Immigration Fraud or Misrepresentation Waiver
If an applicant is inadmissible because they have sought to procure an immigration benefit by fraud or misrepresenting a material fact [INA Section 212(a)(6)(C)(i)], they may apply for a Waiver of Ground of Inadmissibility on Form I-601
If at any time you spoke to a US Consulate officer or a USCIS officer or a Border Patrol/ICE officer and you misrepresented a material fact about yourself that would help you gain entry to the United States, you might be charged with inadmissibility under INA section 212(a)(6)(C)(i). This charge, unless pardoned with a waiver request, is a permanent bar to entering the United States.
In order to have this bar removed you must demonstrate that your qualifying relative (a U.S. citizen or lawful Permanent Resident spouse, parent, or Fiance(e) K-1 petitioner) would experience extreme hardship if the applicant were denied admission OR the applicant is a VAWA self-petitioner and the applicant's U.S. citizen or legal permanent resident spouse, parent, or child would experience extreme hardship if the applicant were denied admission to the U.S.
A properly prepared I-601 waiver request should show that not only would extreme hardship be suffered by a qualifying relative (spouse, parent or child) if the applicant is living in another country apart from them for ten years, but also that the qualifying relative will also suffer extreme hardship if they chose to move to another country to be with the applicant for a period of ten years.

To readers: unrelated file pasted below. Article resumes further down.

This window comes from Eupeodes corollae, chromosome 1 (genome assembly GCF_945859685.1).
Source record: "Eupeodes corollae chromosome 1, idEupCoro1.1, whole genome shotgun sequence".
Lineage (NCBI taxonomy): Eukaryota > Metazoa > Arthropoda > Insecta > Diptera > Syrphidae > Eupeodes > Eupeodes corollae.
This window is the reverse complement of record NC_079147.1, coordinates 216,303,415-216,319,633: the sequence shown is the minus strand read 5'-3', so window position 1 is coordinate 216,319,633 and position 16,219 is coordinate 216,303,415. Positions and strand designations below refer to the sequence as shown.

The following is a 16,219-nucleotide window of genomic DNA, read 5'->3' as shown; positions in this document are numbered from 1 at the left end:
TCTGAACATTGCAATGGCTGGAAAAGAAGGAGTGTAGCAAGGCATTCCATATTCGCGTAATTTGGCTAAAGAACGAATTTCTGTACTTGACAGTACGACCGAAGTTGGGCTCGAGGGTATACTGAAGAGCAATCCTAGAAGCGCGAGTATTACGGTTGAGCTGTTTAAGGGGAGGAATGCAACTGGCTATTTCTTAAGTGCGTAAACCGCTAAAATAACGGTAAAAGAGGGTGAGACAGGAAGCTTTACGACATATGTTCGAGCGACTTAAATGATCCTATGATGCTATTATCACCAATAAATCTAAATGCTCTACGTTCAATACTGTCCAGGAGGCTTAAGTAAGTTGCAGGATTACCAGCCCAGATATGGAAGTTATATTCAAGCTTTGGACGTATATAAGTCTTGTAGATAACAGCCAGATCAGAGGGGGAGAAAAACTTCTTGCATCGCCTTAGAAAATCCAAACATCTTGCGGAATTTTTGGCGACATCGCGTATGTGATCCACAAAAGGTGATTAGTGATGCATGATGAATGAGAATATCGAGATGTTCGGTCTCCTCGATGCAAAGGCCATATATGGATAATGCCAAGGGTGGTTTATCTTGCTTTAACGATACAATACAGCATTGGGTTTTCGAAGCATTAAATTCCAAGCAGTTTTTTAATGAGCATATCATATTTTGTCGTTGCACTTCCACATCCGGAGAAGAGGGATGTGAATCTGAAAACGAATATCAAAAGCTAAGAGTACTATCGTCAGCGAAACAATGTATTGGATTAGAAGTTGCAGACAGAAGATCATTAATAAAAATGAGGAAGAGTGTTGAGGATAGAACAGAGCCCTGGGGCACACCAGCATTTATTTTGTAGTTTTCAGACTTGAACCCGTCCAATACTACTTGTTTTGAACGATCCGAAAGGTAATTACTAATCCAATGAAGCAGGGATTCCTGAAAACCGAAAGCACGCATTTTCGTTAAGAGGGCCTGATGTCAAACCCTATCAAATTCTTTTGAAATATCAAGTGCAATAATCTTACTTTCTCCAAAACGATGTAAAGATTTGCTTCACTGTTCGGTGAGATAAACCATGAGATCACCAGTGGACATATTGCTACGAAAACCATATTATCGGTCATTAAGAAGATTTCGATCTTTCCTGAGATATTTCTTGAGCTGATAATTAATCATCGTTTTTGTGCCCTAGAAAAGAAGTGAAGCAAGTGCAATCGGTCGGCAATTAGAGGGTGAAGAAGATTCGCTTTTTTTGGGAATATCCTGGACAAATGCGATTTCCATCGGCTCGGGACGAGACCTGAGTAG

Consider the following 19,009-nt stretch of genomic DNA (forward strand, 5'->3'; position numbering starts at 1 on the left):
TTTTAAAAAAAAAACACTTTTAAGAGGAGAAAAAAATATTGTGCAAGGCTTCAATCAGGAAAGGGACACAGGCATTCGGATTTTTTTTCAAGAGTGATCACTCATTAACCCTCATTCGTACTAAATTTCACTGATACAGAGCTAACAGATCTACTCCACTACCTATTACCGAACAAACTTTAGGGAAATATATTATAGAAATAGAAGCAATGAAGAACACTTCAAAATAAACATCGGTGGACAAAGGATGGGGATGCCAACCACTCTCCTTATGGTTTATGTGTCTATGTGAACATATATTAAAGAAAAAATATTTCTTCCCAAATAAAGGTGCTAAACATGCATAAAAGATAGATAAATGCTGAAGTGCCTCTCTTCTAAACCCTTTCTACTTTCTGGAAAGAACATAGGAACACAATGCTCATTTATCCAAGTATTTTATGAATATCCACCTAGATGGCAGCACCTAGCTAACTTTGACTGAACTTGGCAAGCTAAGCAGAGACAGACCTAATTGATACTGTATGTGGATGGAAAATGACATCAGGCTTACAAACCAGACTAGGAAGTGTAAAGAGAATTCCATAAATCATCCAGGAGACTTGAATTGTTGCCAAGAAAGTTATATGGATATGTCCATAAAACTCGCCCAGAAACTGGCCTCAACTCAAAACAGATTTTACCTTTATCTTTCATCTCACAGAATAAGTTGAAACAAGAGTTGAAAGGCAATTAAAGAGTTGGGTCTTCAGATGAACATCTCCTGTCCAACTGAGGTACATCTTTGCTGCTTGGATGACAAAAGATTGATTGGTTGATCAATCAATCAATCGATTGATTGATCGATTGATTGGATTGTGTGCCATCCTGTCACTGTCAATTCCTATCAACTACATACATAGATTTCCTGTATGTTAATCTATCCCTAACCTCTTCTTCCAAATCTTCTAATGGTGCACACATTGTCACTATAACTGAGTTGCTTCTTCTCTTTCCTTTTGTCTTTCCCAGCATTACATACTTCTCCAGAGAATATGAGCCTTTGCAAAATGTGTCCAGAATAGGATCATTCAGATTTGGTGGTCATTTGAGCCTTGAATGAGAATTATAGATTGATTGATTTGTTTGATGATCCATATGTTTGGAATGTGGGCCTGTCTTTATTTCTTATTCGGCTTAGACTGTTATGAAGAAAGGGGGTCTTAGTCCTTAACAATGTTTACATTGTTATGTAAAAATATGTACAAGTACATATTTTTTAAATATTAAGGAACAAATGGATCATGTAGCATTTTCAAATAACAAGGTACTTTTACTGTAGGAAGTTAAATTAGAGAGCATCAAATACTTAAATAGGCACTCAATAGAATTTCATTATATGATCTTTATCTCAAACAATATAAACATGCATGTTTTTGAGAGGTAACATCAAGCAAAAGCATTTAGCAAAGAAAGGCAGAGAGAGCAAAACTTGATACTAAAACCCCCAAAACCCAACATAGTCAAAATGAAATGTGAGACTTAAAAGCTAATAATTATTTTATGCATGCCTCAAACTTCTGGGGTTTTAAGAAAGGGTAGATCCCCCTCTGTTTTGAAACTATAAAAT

Ultimately, "extreme hardship" is evaluated on a case-by-case basis after a review of all the circumstances in the case, and none of the listed factors alone, or taken together, automatically establishes a claim of extreme hardship. The listed factors should not preclude consideration of other factors raised by an applicant, nor is an applicant required to show that each of the listed factors applies in the applicant's case, in order to establish extreme hardship. This is why it is essential that your waiver packet be carefully prepared.
In addition to proving that "extreme hardship" would be the result, the applicant must also prove that they deserve a favorable exercise of discretion, by showing that they can contribute to the US, they have good moral character, and other positive attributes, (including rehabilitation if a crime waiver).
This office consistently works with clients on I-601, I-601A, and I-212 waivers so that they may have their visa application or adjustment of status request approved. Please call our office for detailed requirements, procedures, and fees.